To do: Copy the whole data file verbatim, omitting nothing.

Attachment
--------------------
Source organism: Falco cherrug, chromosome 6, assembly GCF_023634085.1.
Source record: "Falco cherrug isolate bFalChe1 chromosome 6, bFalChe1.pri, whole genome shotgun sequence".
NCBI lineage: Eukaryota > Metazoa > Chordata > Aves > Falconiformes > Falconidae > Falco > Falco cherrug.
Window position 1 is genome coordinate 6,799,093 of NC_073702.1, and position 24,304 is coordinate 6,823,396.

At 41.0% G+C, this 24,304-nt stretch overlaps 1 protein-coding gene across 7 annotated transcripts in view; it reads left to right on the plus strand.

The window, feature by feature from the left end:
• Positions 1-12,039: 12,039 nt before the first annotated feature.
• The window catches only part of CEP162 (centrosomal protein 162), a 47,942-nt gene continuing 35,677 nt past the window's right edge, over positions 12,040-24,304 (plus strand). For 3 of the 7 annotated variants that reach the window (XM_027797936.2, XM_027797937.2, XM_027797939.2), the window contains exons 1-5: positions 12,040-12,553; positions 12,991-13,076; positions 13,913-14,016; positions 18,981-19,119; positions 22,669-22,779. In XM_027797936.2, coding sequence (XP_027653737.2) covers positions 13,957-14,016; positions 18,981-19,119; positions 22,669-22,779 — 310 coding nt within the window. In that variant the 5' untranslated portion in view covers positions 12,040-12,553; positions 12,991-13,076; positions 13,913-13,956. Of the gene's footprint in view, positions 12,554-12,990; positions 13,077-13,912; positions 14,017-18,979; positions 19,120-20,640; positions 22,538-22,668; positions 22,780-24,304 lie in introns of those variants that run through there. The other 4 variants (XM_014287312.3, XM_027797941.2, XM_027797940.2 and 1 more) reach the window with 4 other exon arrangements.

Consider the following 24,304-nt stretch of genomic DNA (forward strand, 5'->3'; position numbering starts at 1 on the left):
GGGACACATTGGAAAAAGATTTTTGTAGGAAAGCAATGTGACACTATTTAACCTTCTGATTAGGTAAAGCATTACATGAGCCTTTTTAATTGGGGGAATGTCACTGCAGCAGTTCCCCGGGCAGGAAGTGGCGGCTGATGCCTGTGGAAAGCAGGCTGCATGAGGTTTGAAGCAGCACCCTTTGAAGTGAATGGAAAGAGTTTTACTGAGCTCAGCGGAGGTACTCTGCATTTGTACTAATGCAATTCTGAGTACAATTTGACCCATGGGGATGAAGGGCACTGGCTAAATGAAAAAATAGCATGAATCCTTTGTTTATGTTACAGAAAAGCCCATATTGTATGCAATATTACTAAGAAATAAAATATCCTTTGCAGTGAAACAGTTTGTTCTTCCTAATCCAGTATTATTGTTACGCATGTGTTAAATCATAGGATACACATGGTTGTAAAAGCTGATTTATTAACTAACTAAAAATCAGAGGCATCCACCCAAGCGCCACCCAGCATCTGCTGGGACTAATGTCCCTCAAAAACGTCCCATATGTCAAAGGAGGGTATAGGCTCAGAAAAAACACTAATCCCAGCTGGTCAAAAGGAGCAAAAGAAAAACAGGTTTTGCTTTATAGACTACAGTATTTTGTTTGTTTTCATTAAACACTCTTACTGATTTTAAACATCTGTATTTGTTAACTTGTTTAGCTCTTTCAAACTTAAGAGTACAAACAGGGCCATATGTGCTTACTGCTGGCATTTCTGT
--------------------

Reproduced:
Source organism: Falco cherrug, chromosome 6, assembly GCF_023634085.1.
Source record: "Falco cherrug isolate bFalChe1 chromosome 6, bFalChe1.pri, whole genome shotgun sequence".
NCBI lineage: Eukaryota > Metazoa > Chordata > Aves > Falconiformes > Falconidae > Falco > Falco cherrug.
Window position 1 is genome coordinate 6,799,093 of NC_073702.1, and position 24,304 is coordinate 6,823,396.

At 41.0% G+C, this 24,304-nt stretch overlaps 1 protein-coding gene across 7 annotated transcripts in view; it reads left to right on the plus strand.

The window, feature by feature from the left end:
• Positions 1-12,039: 12,039 nt before the first annotated feature.
• The window catches only part of CEP162 (centrosomal protein 162), a 47,942-nt gene continuing 35,677 nt past the window's right edge, over positions 12,040-24,304 (plus strand). For 3 of the 7 annotated variants that reach the window (XM_027797936.2, XM_027797937.2, XM_027797939.2), the window contains exons 1-5: positions 12,040-12,553; positions 12,991-13,076; positions 13,913-14,016; positions 18,981-19,119; positions 22,669-22,779. In XM_027797936.2, coding sequence (XP_027653737.2) covers positions 13,957-14,016; positions 18,981-19,119; positions 22,669-22,779 — 310 coding nt within the window. In that variant the 5' untranslated portion in view covers positions 12,040-12,553; positions 12,991-13,076; positions 13,913-13,956. Of the gene's footprint in view, positions 12,554-12,990; positions 13,077-13,912; positions 14,017-18,979; positions 19,120-20,640; positions 22,538-22,668; positions 22,780-24,304 lie in introns of those variants that run through there. The other 4 variants (XM_014287312.3, XM_027797941.2, XM_027797940.2 and 1 more) reach the window with 4 other exon arrangements.

Consider the following 24,304-nt stretch of genomic DNA (forward strand, 5'->3'; position numbering starts at 1 on the left):
GGGACACATTGGAAAAAGATTTTTGTAGGAAAGCAATGTGACACTATTTAACCTTCTGATTAGGTAAAGCATTACATGAGCCTTTTTAATTGGGGGAATGTCACTGCAGCAGTTCCCCGGGCAGGAAGTGGCGGCTGATGCCTGTGGAAAGCAGGCTGCATGAGGTTTGAAGCAGCACCCTTTGAAGTGAATGGAAAGAGTTTTACTGAGCTCAGCGGAGGTACTCTGCATTTGTACTAATGCAATTCTGAGTACAATTTGACCCATGGGGATGAAGGGCACTGGCTAAATGAAAAAATAGCATGAATCCTTTGTTTATGTTACAGAAAAGCCCATATTGTATGCAATATTACTAAGAAATAAAATATCCTTTGCAGTGAAACAGTTTGTTCTTCCTAATCCAGTATTATTGTTACGCATGTGTTAAATCATAGGATACACATGGTTGTAAAAGCTGATTTATTAACTAACTAAAAATCAGAGGCATCCACCCAAGCGCCACCCAGCATCTGCTGGGACTAATGTCCCTCAAAAACGTCCCATATGTCAAAGGAGGGTATAGGCTCAGAAAAAACACTAATCCCAGCTGGTCAAAAGGAGCAAAAGAAAAACAGGTTTTGCTTTATAGACTACAGTATTTTGTTTGTTTTCATTAAACACTCTTACTGATTTTAAACATCTGTATTTGTTAACTTGTTTAGCTCTTTCAAACTTAAGAGTACAAACAGGGCCATATGTGCTTACTGCTGGCATTTCTGT